Ligthroom will present a form in which fields to be synced can be chosen and copied to the metadata set of the other images.
Metadata presets are a very similar concept, with the difference that metadata values are saved in a preset (instead of copied from a reference image) and applied to a set of images. To create a preset, select the Edit Metadata Preset item in the Metadata menu or in the Preset listbox in the topmost section of the Metadata panel. A form will be presented in which fields to be saved in the preset can be chosen. A saved preset can be applied to one or multiple images simply selecting the corresponding preset in the Preset listbox.
Metadata presets are handy when a set of metadata values is frequently applied to many photos. To speed up my workflow, for example, I created a preset for each of the fixed sets of metadata I commonly use, such as contact information, copyright information and common locations where I use to shoot. Metadata synchronization, on the other hand, is more suitable when many images share a common set of characteristics (same job, same event, same model, etc.) whose value, however, aren't worth creating a preset which will most likely be scarcely reusable.
KeywordsLightroom lets you apply keywords to an image. Keywords, or tags (an alternate name used in other contexts such as Flickr or Google+), are just text labels that can be searched for: hence, they provide a mean for an user to freely organize the catalog using user defined "keys". In this sense, keywords are the building blocks you use to organize your catalog "your own way". Metadata described so far, in fact, was related to some technical aspects of a picture or some standard attribute set (camera settings, location, etc.). Keywords, on the other hand, are "the words you use to describe a picture" and, hence, to keep your catalog organized using words meaningful to you.
You may want to define, for example, keywords for each style of photography you produce (portraits, landscape, etc.), for treatments you apply (duotone, sepia, black & white, cropped, etc.), names of persons appearing in a photo, etc.
Adding and Removing KeywordsTo assign keywords to a picture, just use the Keywording or Keyword List panels of the Library module. The Keywording panel, shown in the following picture, is made up several distinct controls:
- The Keyword Tags list box, used to change what's shown in the keywords box.
- The keyword box, where you can see a list of keywords applied to your image whose content depend on the current Keyword Tags selection.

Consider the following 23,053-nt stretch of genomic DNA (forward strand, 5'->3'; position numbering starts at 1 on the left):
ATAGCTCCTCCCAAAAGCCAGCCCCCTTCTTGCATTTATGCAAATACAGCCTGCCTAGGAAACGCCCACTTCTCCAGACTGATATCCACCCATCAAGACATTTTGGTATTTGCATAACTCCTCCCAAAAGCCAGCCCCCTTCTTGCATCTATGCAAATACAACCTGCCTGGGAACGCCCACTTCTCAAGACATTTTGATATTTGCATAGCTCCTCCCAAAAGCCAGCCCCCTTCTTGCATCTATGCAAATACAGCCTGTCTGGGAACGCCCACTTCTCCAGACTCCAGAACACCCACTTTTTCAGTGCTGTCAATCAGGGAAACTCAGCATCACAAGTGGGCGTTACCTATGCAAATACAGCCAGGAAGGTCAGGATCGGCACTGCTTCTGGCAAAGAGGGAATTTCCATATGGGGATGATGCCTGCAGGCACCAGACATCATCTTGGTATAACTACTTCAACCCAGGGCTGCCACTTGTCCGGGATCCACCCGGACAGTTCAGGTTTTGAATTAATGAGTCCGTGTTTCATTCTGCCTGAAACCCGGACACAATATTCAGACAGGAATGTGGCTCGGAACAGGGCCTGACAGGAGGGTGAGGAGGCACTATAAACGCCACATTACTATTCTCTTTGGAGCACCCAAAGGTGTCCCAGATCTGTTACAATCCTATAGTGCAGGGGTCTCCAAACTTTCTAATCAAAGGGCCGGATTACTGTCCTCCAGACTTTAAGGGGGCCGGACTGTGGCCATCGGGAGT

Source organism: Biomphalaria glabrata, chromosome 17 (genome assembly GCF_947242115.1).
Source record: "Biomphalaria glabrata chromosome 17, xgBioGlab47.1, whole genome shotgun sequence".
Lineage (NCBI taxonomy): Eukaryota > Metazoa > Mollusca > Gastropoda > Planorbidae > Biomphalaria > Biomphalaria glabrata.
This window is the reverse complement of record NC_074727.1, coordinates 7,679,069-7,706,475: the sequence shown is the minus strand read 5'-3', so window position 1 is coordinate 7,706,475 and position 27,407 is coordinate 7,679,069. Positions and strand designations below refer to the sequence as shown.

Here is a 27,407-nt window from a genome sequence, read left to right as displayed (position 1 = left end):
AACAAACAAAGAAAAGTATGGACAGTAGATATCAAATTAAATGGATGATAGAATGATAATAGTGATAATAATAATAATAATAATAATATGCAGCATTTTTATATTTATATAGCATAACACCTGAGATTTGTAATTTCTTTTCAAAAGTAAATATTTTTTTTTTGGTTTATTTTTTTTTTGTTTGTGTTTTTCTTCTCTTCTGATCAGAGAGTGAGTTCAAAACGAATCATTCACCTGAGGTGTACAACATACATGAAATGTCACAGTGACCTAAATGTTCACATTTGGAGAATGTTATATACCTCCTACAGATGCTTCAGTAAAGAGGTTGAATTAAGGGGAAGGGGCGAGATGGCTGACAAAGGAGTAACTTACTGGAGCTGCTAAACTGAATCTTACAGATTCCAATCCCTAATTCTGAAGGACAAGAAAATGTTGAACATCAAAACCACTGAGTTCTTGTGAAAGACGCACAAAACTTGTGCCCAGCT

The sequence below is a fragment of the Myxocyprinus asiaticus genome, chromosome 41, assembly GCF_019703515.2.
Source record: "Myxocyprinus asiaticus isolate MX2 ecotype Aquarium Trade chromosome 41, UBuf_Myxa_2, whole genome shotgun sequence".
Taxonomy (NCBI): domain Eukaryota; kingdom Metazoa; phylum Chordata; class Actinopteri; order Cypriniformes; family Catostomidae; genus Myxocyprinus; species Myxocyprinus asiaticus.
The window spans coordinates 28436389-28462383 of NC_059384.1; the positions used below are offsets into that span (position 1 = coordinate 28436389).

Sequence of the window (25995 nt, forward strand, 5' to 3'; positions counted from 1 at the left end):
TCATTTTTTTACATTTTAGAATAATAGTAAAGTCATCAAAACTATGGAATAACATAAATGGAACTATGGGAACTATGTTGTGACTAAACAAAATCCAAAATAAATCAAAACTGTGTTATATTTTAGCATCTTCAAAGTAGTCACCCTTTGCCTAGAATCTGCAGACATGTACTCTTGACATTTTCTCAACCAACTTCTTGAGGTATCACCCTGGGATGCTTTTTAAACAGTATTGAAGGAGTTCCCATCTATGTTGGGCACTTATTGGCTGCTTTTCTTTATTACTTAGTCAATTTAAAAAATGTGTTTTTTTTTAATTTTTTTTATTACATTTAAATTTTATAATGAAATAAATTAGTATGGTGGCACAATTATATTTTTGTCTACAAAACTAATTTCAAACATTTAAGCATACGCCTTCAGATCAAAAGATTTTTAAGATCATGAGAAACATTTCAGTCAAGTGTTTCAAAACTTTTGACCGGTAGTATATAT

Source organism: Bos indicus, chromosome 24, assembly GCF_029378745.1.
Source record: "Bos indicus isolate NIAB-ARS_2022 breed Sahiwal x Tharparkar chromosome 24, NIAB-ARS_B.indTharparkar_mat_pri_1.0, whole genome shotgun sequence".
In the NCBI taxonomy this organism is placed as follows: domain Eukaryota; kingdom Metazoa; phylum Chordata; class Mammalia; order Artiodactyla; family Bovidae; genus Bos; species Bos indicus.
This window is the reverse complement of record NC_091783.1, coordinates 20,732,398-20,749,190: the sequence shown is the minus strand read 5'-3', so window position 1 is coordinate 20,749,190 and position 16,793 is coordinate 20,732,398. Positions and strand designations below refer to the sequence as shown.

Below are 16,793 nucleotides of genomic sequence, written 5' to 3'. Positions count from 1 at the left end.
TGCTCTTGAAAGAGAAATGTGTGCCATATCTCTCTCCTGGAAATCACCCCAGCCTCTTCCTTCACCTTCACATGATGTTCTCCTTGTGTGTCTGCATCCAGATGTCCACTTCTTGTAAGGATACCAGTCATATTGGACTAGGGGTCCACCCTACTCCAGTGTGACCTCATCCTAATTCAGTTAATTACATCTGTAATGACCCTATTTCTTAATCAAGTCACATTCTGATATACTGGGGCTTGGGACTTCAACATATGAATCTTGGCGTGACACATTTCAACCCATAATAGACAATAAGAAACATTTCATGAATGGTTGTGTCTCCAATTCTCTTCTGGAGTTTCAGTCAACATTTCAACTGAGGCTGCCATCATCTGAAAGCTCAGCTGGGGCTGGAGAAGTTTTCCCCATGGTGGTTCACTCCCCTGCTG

- A text box that lets you add keywords.
- Two grids, Keywords Suggestions and Keyword Set, which provide a visual shortcut to two set of keywords.
By default, the keyword box shows the keywords currently assigned to the selected picture(s). In case of a multiple selection, a keyword that's only assigned to a subset of images is postfixed by an asterisk (*). To add a keyword, you just need to type it in the keyword text box and press Enter: the keyword will be added to the currently selected image(s) and created (with the default options) if it's the first time you use it. If you want to tweak the behaviour of a keyword, as described in the following section, you maybe want to create it manually before entering it or manually changing its options later. I usually prefer creating them manually in order not to forget changing their options afterwards.
To speed up your workflow, Lightroom lets you quickly select keywords from two 3x3 grids: Keywords Suggestions and Keyword Set. The former contains suggestions based on last used keywords, based on the keywords currently applied to an image; you'll see that adding or removing keywords to the current image triggers a suggestions change as well. The latter, on the other hand, is made up of a static list of keywords you can create, save and use. Using the listbox on the right side of the keyword set grid (showing Outdoor Photography in the previous image) you can select, create, edit and remove your own keyword sets. Lightroom ships with some example sets but you should create your own, reflecting your "keywording habits" for each kind of photography you're interested to.
To remove a keyword, just deselect it from one of the suggestion grids or manually delete it from the keyword list.